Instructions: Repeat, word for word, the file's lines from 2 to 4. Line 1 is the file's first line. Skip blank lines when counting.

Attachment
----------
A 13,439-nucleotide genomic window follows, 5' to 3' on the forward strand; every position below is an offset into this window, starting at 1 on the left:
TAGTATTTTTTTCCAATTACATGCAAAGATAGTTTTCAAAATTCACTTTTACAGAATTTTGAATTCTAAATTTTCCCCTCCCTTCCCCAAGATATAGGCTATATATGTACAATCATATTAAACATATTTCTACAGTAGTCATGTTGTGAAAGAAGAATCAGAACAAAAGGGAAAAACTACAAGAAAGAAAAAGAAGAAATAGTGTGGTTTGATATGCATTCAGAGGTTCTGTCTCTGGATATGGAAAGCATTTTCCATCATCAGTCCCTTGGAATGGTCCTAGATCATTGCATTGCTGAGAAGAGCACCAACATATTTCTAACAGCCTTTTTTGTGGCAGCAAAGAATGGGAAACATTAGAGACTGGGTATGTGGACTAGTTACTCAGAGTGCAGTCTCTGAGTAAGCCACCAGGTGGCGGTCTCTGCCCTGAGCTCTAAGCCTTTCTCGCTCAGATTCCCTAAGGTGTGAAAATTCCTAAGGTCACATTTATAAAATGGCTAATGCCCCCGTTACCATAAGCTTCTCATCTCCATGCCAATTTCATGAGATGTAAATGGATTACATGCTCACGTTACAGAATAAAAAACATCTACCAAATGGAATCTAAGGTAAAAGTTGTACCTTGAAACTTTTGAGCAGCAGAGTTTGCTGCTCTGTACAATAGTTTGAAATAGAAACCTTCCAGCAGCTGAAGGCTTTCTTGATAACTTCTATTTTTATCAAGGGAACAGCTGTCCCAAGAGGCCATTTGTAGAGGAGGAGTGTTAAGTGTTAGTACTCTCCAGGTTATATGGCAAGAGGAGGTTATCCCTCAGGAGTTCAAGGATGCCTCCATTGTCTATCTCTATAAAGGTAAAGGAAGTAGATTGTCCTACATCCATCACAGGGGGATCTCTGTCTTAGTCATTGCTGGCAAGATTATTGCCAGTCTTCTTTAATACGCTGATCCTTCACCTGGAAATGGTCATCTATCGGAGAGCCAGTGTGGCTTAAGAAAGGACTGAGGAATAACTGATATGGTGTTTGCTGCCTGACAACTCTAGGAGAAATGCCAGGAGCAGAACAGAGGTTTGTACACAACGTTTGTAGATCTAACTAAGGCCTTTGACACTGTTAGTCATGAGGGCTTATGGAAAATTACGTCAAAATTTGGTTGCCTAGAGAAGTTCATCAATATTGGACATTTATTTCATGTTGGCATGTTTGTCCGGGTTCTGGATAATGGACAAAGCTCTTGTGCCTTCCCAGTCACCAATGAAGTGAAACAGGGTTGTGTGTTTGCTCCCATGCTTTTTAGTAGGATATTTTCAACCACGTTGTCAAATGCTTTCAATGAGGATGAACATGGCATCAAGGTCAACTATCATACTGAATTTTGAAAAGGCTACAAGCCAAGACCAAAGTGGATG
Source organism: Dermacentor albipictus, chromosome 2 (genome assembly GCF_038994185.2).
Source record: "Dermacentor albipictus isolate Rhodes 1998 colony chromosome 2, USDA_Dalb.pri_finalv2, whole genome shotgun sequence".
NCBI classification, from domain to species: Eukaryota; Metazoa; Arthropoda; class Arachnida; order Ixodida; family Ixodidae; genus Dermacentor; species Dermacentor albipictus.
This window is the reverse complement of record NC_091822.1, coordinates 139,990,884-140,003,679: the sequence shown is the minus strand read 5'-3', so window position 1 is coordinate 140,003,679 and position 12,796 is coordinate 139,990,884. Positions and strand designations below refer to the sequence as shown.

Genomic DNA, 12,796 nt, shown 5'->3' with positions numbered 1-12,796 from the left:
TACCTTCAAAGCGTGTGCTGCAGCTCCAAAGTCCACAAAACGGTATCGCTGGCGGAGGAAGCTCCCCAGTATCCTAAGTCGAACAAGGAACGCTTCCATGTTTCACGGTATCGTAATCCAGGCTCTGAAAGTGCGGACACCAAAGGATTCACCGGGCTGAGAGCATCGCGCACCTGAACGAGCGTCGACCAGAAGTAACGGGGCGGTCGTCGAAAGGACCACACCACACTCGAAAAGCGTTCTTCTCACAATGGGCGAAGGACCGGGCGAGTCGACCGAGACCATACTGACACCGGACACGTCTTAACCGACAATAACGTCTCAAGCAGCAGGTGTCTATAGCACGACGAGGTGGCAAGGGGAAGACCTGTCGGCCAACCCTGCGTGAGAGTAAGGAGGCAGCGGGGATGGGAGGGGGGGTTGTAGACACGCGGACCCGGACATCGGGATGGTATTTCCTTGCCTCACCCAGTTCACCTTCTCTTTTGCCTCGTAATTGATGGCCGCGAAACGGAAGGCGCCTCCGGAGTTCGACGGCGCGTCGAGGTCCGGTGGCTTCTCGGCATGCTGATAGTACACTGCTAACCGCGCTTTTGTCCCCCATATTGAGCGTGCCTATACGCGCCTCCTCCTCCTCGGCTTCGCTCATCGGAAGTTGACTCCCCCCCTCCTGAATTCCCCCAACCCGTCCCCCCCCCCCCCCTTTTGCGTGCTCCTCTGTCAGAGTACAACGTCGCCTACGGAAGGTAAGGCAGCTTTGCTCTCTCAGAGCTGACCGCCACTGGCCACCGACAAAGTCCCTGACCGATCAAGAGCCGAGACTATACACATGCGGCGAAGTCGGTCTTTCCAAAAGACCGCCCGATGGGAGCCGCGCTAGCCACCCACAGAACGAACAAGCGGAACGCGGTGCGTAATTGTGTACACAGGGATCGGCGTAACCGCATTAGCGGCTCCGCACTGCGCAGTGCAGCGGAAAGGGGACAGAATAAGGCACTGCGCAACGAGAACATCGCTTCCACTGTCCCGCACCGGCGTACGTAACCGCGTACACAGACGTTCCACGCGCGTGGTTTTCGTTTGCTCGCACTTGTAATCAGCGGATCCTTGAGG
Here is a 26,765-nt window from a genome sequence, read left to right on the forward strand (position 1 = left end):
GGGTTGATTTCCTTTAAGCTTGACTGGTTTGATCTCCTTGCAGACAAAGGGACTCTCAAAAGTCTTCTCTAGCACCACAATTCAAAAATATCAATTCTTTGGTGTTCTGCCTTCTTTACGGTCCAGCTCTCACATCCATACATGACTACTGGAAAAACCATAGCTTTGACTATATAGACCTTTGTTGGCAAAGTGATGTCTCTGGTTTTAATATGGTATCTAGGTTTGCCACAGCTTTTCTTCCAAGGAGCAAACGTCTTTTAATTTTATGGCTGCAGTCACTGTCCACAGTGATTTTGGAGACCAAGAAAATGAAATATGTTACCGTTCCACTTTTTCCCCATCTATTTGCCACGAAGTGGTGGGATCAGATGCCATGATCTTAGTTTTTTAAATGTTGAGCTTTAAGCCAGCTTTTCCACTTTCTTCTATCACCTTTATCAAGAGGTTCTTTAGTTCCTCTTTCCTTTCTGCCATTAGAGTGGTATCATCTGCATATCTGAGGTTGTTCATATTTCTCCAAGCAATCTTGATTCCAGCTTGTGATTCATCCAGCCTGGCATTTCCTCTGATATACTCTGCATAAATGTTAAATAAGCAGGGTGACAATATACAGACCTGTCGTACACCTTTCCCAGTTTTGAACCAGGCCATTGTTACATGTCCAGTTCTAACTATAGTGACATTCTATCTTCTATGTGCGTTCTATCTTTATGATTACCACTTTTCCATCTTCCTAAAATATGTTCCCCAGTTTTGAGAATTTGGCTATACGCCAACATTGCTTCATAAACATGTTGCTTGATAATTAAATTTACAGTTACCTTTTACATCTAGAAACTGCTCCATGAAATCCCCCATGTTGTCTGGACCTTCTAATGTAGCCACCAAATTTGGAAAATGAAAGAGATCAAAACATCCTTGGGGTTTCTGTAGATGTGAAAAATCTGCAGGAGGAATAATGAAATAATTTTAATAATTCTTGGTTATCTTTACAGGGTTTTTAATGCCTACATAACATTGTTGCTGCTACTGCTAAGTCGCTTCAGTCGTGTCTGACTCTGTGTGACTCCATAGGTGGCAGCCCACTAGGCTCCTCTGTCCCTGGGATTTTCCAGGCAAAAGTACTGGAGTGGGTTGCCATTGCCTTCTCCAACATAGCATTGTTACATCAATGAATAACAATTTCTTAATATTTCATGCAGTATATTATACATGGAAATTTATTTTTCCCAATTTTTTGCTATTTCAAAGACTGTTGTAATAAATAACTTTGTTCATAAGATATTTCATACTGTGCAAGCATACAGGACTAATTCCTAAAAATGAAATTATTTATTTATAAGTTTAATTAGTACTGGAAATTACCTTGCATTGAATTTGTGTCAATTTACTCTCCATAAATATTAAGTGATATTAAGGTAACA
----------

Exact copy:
TAGTATTTTTTTCCAATTACATGCAAAGATAGTTTTCAAAATTCACTTTTACAGAATTTTGAATTCTAAATTTTCCCCTCCCTTCCCCAAGATATAGGCTATATATGTACAATCATATTAAACATATTTCTACAGTAGTCATGTTGTGAAAGAAGAATCAGAACAAAAGGGAAAAACTACAAGAAAGAAAAAGAAGAAATAGTGTGGTTTGATATGCATTCAGAGGTTCTGTCTCTGGATATGGAAAGCATTTTCCATCATCAGTCCCTTGGAATGGTCCTAGATCATTGCATTGCTGAGAAGAGCACCAACATATTTCTAACAGCCTTTTTTGTGGCAGCAAAGAATGGGAAACATTAGAGACTGGGTATGTGGACTAGTTACTCAGAGTGCAGTCTCTGAGTAAGCCACCAGGTGGCGGTCTCTGCCCTGAGCTCTAAGCCTTTCTCGCTCAGATTCCCTAAGGTGTGAAAATTCCTAAGGTCACATTTATAAAATGGCTAATGCCCCCGTTACCATAAGCTTCTCATCTCCATGCCAATTTCATGAGATGTAAATGGATTACATGCTCACGTTACAGAATAAAAAACATCTACCAAATGGAATCTAAGGTAAAAGTTGTACCTTGAAACTTTTGAGCAGCAGAGTTTGCTGCTCTGTACAATAGTTTGAAATAGAAACCTTCCAGCAGCTGAAGGCTTTCTTGATAACTTCTATTTTTATCAAGGGAACAGCTGTCCCAAGAGGCCATTTGTAGAGGAGGAGTGTTAAGTGTTAGTACTCTCCAGGTTATATGGCAAGAGGAGGTTATCCCTCAGGAGTTCAAGGATGCCTCCATTGTCTATCTCTATAAAGGTAAAGGAAGTAGATTGTCCTACATCCATCACAGGGGGATCTCTGTCTTAGTCATTGCTGGCAAGATTATTGCCAGTCTTCTTTAATACGCTGATCCTTCACCTGGAAATGGTCATCTATCGGAGAGCCAGTGTGGCTTAAGAAAGGACTGAGGAATAACTGATATGGTGTTTGCTGCCTGACAACTCTAGGAGAAATGCCAGGAGCAGAACAGAGGTTTGTACACAACGTTTGTAGATCTAACTAAGGCCTTTGACACTGTTAGTCATGAGGGCTTATGGAAAATTACGTCAAAATTTGGTTGCCTAGAGAAGTTCATCAATATTGGACATTTATTTCATGTTGGCATGTTTGTCCGGGTTCTGGATAATGGACAAAGCTCTTGTGCCTTCCCAGTCACCAATGAAGTGAAACAGGGTTGTGTGTTTGCTCCCATGCTTTTTAGTAGGATATTTTCAACCACGTTGTCAAATGCTTTCAATGAGGATGAACATGGCATCAAGGTCAACTATCATACTGAATTTTGAAAAGGCTACAAGCCAAGACCAAAGTGGATG
Source organism: Dermacentor albipictus, chromosome 2 (genome assembly GCF_038994185.2).
Source record: "Dermacentor albipictus isolate Rhodes 1998 colony chromosome 2, USDA_Dalb.pri_finalv2, whole genome shotgun sequence".